JavaScript Warning Words

When I see any of the following words in JavaScript, I worry things could be written much better some other way.


  case
  constructor
  default
  eval
  instanceof
  navigator
  new
  prototype
  stopPropagation
  switch
  this
  typeof
  void
  with

I have used new, this and prototype many times but use them less as time goes by and think eliminating them might be beneficial. new isn't completely avoidable to instantiate certain host objects. Eliminating this and prototype is a goal I've been working towards for quite a while. When I first started programming JavaScript I would never had thought that eventually I'd want to avoid these words. Now each time I learn a way to use closures instead it seems my code improves notably.

switch statements are almost always a sign that objects should have some function-valued properties to implement polymorphism.

There are a few great uses of eval in library-level code but each use should be considered very carefully for performance trade-offs.

I'm not keen on instanceof or typeof because they are in the direction of typed languages and a downward spiral into complexity; however, these two words seem unavoidable for feature detection portions of browser-destined JavaScript.

navigator makes my skin crawl. Using navigator is like relying on types in a typed language where the type system is so broken that the types are about equally likely to be lies as truth.

constructor is another broken attempt at a type system.

I've never used with. It has too many tricky subtleties and doesn't make for readable and maintainable code.

void never even crosses my mind.

stopPropagation breaks the ability of listeners related to some other task to do their work. Any one particular handler should not have this much control.

I don't consider any of these words completely off limits. If a situation arises where a word really is the best or only way to accomplish a task then I'll use it. These words are my warning list that the train may be going off the tracks.

Update I've written a follow-up article about programming without this.

Comments

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Andrew Hedges June 13, 2008

I don't have a problem with "this" per se, but I do with the lack of consistency of its implementation.

I used "with" for a little while to see how it would go in real work. I've stopped now. Little benefit at the cost of (like you say) decreased readability.

I rarely use "switch/case" anymore, but I like knowing it's around. Could you post an example showing how you would change a switch statement into "function-valued properties"?

I'm curious, too, about your disdain for "prototype". Isn't that a basic feature of the language? I have to admit, I don't use it much, but again I'd be interested to see an example of using a closure to eliminate the use of prototype.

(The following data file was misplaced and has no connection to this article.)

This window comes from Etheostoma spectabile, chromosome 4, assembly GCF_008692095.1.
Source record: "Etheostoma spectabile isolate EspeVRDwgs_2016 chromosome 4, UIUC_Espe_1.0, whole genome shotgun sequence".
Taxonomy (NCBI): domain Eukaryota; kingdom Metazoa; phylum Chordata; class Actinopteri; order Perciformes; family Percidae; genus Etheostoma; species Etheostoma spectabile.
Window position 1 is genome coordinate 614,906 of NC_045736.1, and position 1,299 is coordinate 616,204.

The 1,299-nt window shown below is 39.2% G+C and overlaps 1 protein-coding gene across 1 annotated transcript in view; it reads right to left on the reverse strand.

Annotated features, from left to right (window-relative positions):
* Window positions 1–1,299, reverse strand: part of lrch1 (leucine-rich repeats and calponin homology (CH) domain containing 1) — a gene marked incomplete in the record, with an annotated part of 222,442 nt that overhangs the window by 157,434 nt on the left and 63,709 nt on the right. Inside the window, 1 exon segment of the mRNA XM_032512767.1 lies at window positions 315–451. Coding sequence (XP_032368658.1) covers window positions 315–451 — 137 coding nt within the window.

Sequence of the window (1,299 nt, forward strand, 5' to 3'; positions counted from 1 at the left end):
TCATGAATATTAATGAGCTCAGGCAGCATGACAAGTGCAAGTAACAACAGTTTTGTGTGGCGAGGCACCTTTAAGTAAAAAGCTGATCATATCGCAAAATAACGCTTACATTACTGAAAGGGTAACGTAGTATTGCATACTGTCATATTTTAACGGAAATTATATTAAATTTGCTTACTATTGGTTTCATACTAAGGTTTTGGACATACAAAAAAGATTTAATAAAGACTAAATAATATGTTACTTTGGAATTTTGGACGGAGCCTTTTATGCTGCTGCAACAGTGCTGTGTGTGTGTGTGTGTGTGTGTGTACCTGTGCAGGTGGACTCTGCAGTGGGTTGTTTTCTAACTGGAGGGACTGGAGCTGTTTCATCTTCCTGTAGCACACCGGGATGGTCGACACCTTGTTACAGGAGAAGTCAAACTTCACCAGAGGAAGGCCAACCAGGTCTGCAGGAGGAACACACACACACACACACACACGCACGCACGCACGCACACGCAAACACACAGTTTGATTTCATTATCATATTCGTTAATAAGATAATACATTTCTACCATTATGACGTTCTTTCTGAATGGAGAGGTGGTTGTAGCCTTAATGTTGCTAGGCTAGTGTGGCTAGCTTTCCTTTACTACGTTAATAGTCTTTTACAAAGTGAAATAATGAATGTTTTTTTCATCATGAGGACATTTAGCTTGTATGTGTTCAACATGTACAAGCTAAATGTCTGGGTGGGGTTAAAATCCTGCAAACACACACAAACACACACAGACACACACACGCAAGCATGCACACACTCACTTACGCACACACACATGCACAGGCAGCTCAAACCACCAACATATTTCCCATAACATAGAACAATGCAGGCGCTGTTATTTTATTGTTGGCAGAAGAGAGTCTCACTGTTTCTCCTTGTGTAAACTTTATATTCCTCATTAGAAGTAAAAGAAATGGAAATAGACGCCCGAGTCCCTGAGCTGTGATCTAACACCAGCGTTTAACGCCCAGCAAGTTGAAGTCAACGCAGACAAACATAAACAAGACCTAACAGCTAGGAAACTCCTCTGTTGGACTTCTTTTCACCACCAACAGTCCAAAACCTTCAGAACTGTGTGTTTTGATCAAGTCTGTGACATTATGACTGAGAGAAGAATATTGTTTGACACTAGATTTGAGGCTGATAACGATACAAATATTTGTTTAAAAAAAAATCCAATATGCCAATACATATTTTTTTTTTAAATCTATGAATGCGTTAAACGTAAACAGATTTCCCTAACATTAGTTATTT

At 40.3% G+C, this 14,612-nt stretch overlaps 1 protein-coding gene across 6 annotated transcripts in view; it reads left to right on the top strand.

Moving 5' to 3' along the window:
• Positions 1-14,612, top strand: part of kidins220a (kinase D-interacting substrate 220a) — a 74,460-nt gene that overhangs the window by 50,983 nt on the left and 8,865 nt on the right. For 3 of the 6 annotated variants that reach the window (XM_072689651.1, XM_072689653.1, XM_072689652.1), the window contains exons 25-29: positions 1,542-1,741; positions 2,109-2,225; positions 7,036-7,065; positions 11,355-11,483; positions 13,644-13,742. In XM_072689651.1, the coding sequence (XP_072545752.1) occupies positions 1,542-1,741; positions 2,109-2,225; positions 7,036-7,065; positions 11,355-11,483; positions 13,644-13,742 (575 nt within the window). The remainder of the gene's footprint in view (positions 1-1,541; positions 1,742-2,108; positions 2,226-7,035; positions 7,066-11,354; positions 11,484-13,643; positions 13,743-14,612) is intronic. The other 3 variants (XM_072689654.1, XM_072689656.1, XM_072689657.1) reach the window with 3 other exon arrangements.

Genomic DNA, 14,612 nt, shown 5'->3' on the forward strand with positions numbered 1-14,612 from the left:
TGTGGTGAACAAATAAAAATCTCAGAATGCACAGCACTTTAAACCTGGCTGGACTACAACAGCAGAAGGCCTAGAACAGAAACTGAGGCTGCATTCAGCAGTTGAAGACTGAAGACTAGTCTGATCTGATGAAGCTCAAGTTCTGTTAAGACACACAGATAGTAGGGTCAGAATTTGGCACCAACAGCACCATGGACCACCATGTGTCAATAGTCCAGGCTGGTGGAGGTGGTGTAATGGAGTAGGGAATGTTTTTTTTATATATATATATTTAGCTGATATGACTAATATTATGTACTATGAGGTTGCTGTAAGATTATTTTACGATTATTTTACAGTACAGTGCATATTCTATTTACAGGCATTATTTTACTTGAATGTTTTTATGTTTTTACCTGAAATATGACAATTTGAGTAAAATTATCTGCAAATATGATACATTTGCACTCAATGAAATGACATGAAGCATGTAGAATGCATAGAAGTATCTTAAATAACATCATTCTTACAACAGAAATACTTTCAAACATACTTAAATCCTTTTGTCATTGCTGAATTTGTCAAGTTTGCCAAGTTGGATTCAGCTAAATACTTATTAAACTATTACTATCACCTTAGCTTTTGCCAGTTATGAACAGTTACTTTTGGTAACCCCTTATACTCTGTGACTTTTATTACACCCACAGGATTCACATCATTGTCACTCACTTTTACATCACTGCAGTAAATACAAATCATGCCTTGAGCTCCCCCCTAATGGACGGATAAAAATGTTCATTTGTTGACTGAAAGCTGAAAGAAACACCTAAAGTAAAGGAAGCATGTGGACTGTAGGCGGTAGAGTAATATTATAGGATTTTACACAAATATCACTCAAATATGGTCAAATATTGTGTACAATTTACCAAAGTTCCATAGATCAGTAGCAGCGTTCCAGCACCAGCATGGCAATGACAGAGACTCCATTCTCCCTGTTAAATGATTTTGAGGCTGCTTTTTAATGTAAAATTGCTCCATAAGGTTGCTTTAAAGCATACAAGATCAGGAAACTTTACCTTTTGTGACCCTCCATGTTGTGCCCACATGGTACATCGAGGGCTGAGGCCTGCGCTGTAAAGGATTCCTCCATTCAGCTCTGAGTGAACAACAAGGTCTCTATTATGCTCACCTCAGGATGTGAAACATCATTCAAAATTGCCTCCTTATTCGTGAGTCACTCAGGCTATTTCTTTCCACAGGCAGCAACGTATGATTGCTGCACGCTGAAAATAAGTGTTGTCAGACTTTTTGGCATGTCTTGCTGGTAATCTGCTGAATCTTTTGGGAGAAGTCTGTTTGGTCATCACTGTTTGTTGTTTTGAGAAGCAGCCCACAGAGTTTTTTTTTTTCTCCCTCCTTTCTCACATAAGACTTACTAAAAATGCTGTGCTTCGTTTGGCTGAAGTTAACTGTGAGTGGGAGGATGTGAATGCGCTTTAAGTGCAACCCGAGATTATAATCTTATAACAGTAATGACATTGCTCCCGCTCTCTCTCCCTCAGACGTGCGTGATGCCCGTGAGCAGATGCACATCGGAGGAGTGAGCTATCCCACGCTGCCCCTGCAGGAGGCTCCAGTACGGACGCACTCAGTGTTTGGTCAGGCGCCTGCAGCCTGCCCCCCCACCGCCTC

Thanks, Peter!

steve June 13, 2008

"this" is totally fine, and part of OOP. "with" can get you in trouble, so fine, drop that... "typeof" is very handy when determining what you were passed, or detecting if something is properly supported.

the only thing that really scares me is when I see "document.all" it indicates that the code is either old, bad, or in some rare cases, a great part of a method override to fix an IE bug (e.g. document.getElementById() fixes)

I'd worry more about forms with field names like "type", "length", "value", "submit", "reset", "name", "action", and "method"... each of which is totally fine, unless the person writing JavaScript for the page came from the MS school of coding and is badly referencing objects...

//bad MS coding style...
var newRef = myFormObject[fieldName];

which gets real fun when the fieldName is "reset" or "submit" etc.

Peter Michaux June 13, 2008

Andrew,

I feel like I have some real homework to do to answer your questions!

First is an example of drawing a heterogeneous list of shapes using a case statement. This is the type of example that makes me think "yuck" when I think about case.

(All examples written for Firefox as cross-browser isn't the focus here...thankfully.)

<!DOCTYPE HTML PUBLIC "-//W3C//DTD HTML 4.01//EN" 
  "http://www.w3.org/TR/html4/strict.dtd">
<html>
<head>
  <title>Case Drawing</title>
  <script type="text/javascript">

    // Note returned object can be manipulated
    // i.e. no encapsulation
    var makeCircle = function(x, y, r) {
      return {type:'circle', x:x, y:y, r:r};
    };
    var circleDraw = function(circle, ctx) {
      ctx.beginPath();
      ctx.fillStyle = "rgb(0,0,200)";
      ctx.arc(circle.x, circle.y, circle.r,
              0, 2*Math.PI, false);
      ctx.fill()
    };

    var makeRectangle = function(x, y, w, h) {
      return {type:'rectangle', x:x, y:y, w:w, h:h};
    };
    var rectangleDraw = function(rectangle, ctx) {
      ctx.beginPath();
      ctx.fillStyle = "rgb(200,0,0)";
      ctx.fillRect(rectangle.x, rectangle.y,
                   rectangle.w, rectangle.h);
    };

    // A heterogeneous list of shapes
    var shapes = 
      [makeCircle(60, 20, 10),
       makeRectangle(30, 10, 20, 40)];

    window.addEventListener('load', function() {
      var ctx =
        document.getElementById('canvasEl').getContext('2d');
      for (var i=0, ilen=shapes.length; i<ilen; i++) {
        var shape = shapes[i];
        // need to use "type" property to know which draw
        // function to call.
        //
        // Note if a new type of shape is created and used
        // in the "shapes" array then this code needs to be